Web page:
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              Akkermansia muciniphila inversely correlates with the onset of inflammation, altered adipose tissue metabolism and metabolic disorders during obesity in mice

              Recent evidence indicates that the gut microbiota plays a key role in the pathophysiology of obesity. Indeed, diet-induced obesity (DIO) has been associated to substantial changes in gut microbiota composition in rodent models. In the context of obesity, enhanced adiposity is accompanied by low-grade inflammation of this tissue but the exact link with gut microbial community remains unknown. In this report, we studied the consequences of high-fat diet (HFD) administration on metabolic parameters and gut microbiota composition over different periods of time. We found that Akkermansia muciniphila abundance was strongly and negatively affected by age and HFD feeding and to a lower extend Bilophila wadsworthia was the only taxa following an opposite trend. Different approaches, including multifactorial analysis, showed that these changes in Akkermansia muciniphila were robustly correlated with the expression of lipid metabolism and inflammation markers in adipose tissue, as well as several circulating parameters (i.e., glucose, insulin, triglycerides, leptin) from DIO mice. Thus, our data shows the existence of a link between gut Akkermansia muciniphila abundance and adipose tissue homeostasis on the onset of obesity, thus reinforcing the beneficial role of this bacterium on metabolism.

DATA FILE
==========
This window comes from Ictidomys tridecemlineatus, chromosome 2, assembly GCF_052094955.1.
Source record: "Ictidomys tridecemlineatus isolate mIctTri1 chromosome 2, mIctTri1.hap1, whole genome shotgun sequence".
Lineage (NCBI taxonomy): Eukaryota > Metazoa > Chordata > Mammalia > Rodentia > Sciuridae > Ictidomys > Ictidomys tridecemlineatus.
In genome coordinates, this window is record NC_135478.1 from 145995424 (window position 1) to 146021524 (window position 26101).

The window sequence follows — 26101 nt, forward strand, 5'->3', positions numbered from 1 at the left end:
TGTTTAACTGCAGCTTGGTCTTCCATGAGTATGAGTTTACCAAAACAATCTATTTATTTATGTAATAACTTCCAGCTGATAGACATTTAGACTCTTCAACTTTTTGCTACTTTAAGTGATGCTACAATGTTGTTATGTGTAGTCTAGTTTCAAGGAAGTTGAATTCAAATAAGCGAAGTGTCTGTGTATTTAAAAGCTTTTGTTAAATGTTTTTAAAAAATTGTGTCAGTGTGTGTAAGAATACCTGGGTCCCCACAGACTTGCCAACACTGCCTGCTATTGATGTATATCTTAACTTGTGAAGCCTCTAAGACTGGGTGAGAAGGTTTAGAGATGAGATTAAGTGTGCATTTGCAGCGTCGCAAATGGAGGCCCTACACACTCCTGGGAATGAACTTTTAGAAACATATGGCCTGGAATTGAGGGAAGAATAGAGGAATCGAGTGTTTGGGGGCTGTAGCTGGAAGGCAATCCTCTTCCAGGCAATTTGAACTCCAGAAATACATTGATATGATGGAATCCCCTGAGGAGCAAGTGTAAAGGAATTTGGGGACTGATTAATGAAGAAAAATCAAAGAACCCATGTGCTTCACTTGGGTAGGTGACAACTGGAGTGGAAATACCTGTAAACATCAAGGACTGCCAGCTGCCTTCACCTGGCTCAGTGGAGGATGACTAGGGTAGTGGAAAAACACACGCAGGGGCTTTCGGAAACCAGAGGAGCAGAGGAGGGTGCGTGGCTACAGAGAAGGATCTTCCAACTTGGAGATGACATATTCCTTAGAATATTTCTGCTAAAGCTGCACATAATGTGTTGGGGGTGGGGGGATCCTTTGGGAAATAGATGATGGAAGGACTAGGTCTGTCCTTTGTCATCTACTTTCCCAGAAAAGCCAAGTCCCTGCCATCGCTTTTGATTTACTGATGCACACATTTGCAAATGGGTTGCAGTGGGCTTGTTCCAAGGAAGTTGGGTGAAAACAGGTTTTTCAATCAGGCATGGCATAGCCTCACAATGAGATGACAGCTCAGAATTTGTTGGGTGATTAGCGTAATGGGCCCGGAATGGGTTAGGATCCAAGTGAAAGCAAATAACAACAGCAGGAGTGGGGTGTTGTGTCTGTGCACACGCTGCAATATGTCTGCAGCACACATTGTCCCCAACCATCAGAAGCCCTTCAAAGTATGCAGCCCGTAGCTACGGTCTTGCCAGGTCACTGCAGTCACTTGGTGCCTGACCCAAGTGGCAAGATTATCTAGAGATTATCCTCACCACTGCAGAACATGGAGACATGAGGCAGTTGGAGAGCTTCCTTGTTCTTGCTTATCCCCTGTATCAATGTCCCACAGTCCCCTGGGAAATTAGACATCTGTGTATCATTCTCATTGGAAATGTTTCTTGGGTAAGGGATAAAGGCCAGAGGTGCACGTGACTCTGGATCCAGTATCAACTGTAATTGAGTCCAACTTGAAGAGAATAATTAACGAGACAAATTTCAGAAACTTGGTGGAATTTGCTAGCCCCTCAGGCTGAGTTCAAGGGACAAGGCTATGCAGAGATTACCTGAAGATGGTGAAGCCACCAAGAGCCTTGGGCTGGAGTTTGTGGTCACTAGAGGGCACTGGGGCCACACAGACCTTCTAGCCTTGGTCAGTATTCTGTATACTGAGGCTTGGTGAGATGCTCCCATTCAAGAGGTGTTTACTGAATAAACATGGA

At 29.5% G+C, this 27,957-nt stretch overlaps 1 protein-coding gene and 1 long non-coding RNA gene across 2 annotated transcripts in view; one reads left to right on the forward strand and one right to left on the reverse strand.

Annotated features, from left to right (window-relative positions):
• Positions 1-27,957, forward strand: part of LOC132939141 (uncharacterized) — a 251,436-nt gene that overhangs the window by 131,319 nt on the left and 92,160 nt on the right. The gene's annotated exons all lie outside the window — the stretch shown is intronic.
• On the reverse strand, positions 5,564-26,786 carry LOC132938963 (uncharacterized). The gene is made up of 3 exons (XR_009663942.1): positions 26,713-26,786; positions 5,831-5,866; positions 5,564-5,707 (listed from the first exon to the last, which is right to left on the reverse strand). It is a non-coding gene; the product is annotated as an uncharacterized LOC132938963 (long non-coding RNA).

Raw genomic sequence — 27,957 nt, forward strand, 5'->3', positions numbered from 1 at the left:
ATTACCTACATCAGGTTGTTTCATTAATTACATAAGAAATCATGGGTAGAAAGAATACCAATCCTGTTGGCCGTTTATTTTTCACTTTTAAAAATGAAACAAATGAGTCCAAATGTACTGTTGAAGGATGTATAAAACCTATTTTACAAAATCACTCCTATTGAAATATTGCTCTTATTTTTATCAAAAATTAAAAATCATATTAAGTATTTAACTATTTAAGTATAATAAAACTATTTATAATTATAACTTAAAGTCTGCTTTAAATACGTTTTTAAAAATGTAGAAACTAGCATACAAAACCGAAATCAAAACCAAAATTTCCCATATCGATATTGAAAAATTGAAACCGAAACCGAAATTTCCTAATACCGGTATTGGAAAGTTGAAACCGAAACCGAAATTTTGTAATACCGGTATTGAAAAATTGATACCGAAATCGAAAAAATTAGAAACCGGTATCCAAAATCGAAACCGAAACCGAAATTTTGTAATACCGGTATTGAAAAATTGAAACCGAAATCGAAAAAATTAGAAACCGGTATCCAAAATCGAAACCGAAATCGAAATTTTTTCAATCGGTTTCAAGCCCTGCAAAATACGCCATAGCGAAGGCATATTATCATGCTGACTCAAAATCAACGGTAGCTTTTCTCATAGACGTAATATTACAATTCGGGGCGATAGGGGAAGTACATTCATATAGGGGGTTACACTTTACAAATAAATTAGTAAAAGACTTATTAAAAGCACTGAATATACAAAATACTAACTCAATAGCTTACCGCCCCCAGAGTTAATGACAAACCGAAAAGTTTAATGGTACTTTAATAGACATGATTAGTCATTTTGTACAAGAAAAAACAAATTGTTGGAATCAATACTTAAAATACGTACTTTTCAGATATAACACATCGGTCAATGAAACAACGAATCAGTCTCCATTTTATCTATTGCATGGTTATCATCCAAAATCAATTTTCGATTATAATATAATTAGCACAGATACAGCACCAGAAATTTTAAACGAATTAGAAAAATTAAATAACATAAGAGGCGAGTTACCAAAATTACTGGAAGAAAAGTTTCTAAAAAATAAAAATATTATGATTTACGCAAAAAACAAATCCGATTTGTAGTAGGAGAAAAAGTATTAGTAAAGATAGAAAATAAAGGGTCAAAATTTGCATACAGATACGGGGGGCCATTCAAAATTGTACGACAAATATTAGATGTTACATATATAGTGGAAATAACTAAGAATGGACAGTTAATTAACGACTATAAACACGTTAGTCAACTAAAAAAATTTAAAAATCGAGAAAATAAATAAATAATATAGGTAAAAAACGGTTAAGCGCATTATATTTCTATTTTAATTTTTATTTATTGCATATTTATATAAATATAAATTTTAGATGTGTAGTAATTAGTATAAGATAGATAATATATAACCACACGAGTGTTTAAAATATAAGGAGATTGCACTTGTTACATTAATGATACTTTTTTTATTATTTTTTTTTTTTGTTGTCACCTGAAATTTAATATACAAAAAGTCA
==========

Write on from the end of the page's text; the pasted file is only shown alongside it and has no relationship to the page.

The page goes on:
Author and article information

                Front Cell Infect Microbiol
                Front Cell Infect Microbiol
                Front. Cell. Infect. Microbiol.
                Frontiers in Cellular and Infection Microbiology
                Frontiers Media S.A.
                12 July 2018
                : 8
                [1] 1Department of Biology and Biochemistry, University of Houston , Houston, TX, United States
                [2] 2Department of Chemical and Biomolecular Engineering, University of Houston , Houston, TX, United States
                [3] 3Tecnológico de Monterrey-ITESM Campus Monterrey , Monterrey, Mexico
                Author notes

                Edited by: Pascale Alard, University of Louisville, United States

                Reviewed by: Elisabeth Margaretha Bik, uBiome, United States; James E. Graham, University of Louisville, United States

                *Correspondence: Richard C. Willson willson@ 123456uh.edu
                Copyright © 2018 Goux, Chavan, Crum, Kourentzi and Willson.

                This is an open-access article distributed under the terms of the Creative Commons Attribution License (CC BY). The use, distribution or reproduction in other forums is permitted, provided the original author(s) and the copyright owner(s) are credited and that the original publication in this journal is cited, in accordance with accepted academic practice. No use, distribution or reproduction is permitted which does not comply with these terms.

                Page count
                Figures: 4, Tables: 1, Equations: 0, References: 75, Pages: 12, Words: 9467
                Funded by: National Science Foundation 10.13039/100000001
                Award ID: CBET-1511789
                Cellular and Infection Microbiology
                Original Research

                Infectious disease & Microbiology
                rpa,gut microbiome,akkermansia muciniphila,bacterial quantification,point-of-need